Four ways for service organisations to excel in the age of the customer

May 30, 2014 • FeaturesManagementAberdeen GroupAly Pindermanagement

Aly Pinder, research analyst and mobile workforce specialist with the Aberdeen Group joins Field Service News with a new monthly column. In this first feature he looks at how companies can stand out in 'the age of the customer'

How would you rate your organisation’s ability to deliver great service?

Now, how would your customers rate your service?

I think both questions can lead to valuable insights into how the service organisation needs to evolve in 2014. But the customer’s take on your service is becoming more important than ever. Aberdeen’s recent research on the State of Service Management: Roadmap to a Profitable 2014 (March 2014) highlighted the top pressure facing organisations is increased competition both in products and services (52% of respondents, n = 170). No longer can service and manufacturing organisations rest on their laurels that the customer will not find someone else who can provide similar if not more value. For this reason, it is imperative that organisations re-train their focus on improving the service experience and providing value to the customer relationship.

In order to achieve this heightened level of service to the customer, a few lessons should be learned from top performers recently sampled from Aberdeen’s research. These best practices are just a starting point, but should be followed to ensure competition doesn’t eat away at your profits or customer base -

Craft a culture of service.

Exceptional service can only be achieved if the entire organisation is on board to deliver value to the customer. Often times we view service as a “problem” for field service or the contact centre. This is not a winning approach. The field service team is often the function which is in closest proximity to the customer, but each team within the organisation can have a positive impact on the relationship. For example, engineering has the opportunity to make products that are easier for customers to use and doesn’t break as frequently, marketing has the ability to highlight products or services that most align with customer needs, and operations can make service delivery more efficient by removing clutter from the service chain.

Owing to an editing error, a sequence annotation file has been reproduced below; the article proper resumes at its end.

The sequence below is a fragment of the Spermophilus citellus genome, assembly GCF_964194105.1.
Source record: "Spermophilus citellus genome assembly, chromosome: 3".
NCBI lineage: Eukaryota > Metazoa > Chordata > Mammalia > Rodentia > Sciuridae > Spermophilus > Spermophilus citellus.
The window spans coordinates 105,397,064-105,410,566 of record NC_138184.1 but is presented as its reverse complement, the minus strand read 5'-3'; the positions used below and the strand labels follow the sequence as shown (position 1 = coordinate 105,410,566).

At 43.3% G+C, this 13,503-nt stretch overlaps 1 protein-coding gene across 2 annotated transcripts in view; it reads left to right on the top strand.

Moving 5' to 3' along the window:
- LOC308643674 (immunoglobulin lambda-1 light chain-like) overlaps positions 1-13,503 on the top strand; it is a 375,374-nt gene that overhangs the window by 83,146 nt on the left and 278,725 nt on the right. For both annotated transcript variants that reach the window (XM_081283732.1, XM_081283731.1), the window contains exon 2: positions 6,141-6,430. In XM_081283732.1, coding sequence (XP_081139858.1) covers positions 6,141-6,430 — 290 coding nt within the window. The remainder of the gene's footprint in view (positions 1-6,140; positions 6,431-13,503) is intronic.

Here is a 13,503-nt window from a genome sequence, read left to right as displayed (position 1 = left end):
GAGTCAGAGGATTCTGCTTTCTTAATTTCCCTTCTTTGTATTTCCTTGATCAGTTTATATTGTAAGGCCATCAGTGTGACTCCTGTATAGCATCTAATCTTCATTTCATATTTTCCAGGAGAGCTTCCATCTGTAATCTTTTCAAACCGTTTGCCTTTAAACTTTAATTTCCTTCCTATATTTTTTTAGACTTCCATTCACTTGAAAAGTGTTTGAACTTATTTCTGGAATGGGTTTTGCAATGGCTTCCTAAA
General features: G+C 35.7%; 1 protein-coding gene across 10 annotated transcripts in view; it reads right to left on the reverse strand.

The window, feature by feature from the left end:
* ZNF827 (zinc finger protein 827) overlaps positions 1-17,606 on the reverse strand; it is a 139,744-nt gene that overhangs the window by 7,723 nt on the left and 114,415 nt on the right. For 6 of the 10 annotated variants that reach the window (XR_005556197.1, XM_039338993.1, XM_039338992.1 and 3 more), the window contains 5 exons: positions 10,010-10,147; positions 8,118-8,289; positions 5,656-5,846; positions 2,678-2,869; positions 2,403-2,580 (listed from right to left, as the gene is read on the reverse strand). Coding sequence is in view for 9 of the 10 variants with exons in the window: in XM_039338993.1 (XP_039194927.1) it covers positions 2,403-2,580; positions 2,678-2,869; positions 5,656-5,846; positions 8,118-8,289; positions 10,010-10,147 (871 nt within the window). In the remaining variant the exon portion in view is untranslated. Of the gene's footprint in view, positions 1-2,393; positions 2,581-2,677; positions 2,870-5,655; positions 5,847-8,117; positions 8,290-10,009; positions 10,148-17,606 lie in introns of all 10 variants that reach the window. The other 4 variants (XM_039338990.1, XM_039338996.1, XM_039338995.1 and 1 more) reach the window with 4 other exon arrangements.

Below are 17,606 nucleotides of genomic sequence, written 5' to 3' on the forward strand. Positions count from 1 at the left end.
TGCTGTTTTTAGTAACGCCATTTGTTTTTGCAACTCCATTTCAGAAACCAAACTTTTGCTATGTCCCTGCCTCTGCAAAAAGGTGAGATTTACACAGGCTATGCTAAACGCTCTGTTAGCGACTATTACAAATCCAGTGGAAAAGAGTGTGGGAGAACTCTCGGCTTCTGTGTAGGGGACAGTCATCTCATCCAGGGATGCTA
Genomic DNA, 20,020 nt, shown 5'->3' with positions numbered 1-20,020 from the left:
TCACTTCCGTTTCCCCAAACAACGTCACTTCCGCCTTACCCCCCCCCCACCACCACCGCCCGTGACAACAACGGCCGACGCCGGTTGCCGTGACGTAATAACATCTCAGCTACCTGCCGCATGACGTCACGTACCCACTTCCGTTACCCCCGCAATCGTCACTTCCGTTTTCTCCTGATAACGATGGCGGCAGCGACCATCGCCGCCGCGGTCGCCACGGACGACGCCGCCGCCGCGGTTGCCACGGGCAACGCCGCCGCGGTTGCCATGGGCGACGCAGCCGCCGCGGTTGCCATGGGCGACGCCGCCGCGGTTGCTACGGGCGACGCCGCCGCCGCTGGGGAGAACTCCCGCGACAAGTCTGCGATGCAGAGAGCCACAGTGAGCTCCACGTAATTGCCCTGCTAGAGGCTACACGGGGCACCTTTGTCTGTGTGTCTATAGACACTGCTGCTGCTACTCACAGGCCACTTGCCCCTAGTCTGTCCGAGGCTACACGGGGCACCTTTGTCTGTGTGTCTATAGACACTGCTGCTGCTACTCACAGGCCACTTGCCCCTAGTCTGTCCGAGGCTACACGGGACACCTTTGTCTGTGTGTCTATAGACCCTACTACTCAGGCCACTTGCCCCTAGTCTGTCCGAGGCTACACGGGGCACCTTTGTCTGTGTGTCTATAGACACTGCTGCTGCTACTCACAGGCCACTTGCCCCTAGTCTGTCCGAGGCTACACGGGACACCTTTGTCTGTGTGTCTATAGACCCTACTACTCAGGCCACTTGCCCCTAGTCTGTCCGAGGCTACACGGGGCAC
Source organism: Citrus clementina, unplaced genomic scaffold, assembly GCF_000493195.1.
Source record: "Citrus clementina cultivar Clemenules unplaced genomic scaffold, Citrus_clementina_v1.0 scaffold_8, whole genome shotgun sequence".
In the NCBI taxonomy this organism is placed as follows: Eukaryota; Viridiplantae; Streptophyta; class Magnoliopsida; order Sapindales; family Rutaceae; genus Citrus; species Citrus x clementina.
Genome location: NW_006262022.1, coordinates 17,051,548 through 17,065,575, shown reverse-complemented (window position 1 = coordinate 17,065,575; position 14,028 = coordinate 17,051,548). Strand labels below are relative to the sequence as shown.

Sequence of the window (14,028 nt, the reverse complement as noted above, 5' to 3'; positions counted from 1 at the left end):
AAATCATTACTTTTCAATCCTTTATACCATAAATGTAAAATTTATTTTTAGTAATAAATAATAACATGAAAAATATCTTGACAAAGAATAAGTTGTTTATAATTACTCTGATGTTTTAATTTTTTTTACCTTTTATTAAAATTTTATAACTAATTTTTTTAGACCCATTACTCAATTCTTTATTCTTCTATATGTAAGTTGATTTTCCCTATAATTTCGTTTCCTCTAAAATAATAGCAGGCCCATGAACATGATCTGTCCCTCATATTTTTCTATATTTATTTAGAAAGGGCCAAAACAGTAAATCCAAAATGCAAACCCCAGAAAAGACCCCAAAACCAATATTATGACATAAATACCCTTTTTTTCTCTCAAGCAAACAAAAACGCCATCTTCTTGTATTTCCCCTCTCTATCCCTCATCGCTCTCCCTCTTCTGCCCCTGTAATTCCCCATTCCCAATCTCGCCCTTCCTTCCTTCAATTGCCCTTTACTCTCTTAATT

Learn from your customers.

Customers are more than just a means to more revenue. Customers show a window into the future of innovation and viability for the organisation. Top performers in Aberdeen’s research were 50% more likely than peers to proactively capture customer feedback in regard to product and service performance (66% vs. 44%, respectively). Organisations that do not listen to customers’ needs will miss out on finding that next great product or service. Furthermore, customers have more clout than ever, so neglecting them will not only impact one sale it may also negatively influence their connected ecosystem of current and future sales.

Design products for improved service.

Continuous improvement is a topic often denoted to manufacturing or operations. However, I propose that all organisations and functional areas should strive to continuously improve the offerings for their customers. The best performing organisations in Aberdeen’s sample were twice as likely to design products for improved serviceability (56% vs. 28%, respectively). These firms relayed customer and usage data from the field to engineering and design teams to enhance future products. An emerging concept for service organisations is “ease of doing business” for the customer, designing products for serviceability is the next frontier of this concept.

Find out what motivates your great service team.

Does your organisation know what motivates its field service teams? Not many organisations do. We just assume that an hourly wage is all it takes to have a technician who is excited to provide exceptional service. And this may be true at times, but organisations need to provide customers with even more valuable experiences. Thus firms must take a look at the employee’s motivation to create a link. Organisations are missing opportunities to identify gaps in service because technicians are not engaged to go beyond just turning the wrench to see the customer’s true needs.

Field service excellence is no longer a simple proposition of meeting a schedule. Top performers are looking to the service organisation to provide enhanced value to customers and become a willing partner for innovation.